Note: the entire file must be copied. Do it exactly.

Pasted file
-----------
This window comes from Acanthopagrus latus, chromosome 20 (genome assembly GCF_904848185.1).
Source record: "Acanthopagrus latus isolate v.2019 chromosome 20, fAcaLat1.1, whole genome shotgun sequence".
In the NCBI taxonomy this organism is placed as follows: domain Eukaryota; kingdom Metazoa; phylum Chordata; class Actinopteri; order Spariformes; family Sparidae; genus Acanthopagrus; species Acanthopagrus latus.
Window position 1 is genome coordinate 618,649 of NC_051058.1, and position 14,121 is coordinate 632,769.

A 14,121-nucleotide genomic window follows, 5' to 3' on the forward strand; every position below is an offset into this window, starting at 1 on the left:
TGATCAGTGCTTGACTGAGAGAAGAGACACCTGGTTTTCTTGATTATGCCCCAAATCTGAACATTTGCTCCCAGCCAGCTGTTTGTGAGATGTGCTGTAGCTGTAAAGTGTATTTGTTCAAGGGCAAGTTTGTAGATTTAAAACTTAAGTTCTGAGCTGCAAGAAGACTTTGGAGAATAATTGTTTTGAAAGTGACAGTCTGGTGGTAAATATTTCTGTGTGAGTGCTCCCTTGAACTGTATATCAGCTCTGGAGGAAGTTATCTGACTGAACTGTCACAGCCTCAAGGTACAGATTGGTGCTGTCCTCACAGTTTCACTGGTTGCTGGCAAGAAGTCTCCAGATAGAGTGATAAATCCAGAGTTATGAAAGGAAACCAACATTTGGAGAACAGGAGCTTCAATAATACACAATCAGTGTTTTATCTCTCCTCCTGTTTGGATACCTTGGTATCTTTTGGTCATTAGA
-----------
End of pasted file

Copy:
This window comes from Acanthopagrus latus, chromosome 20 (genome assembly GCF_904848185.1).
Source record: "Acanthopagrus latus isolate v.2019 chromosome 20, fAcaLat1.1, whole genome shotgun sequence".
In the NCBI taxonomy this organism is placed as follows: domain Eukaryota; kingdom Metazoa; phylum Chordata; class Actinopteri; order Spariformes; family Sparidae; genus Acanthopagrus; species Acanthopagrus latus.
Window position 1 is genome coordinate 618,649 of NC_051058.1, and position 14,121 is coordinate 632,769.

A 14,121-nucleotide genomic window follows, 5' to 3' on the forward strand; every position below is an offset into this window, starting at 1 on the left:
TGATCAGTGCTTGACTGAGAGAAGAGACACCTGGTTTTCTTGATTATGCCCCAAATCTGAACATTTGCTCCCAGCCAGCTGTTTGTGAGATGTGCTGTAGCTGTAAAGTGTATTTGTTCAAGGGCAAGTTTGTAGATTTAAAACTTAAGTTCTGAGCTGCAAGAAGACTTTGGAGAATAATTGTTTTGAAAGTGACAGTCTGGTGGTAAATATTTCTGTGTGAGTGCTCCCTTGAACTGTATATCAGCTCTGGAGGAAGTTATCTGACTGAACTGTCACAGCCTCAAGGTACAGATTGGTGCTGTCCTCACAGTTTCACTGGTTGCTGGCAAGAAGTCTCCAGATAGAGTGATAAATCCAGAGTTATGAAAGGAAACCAACATTTGGAGAACAGGAGCTTCAATAATACACAATCAGTGTTTTATCTCTCCTCCTGTTTGGATACCTTGGTATCTTTTGGTCATTAGA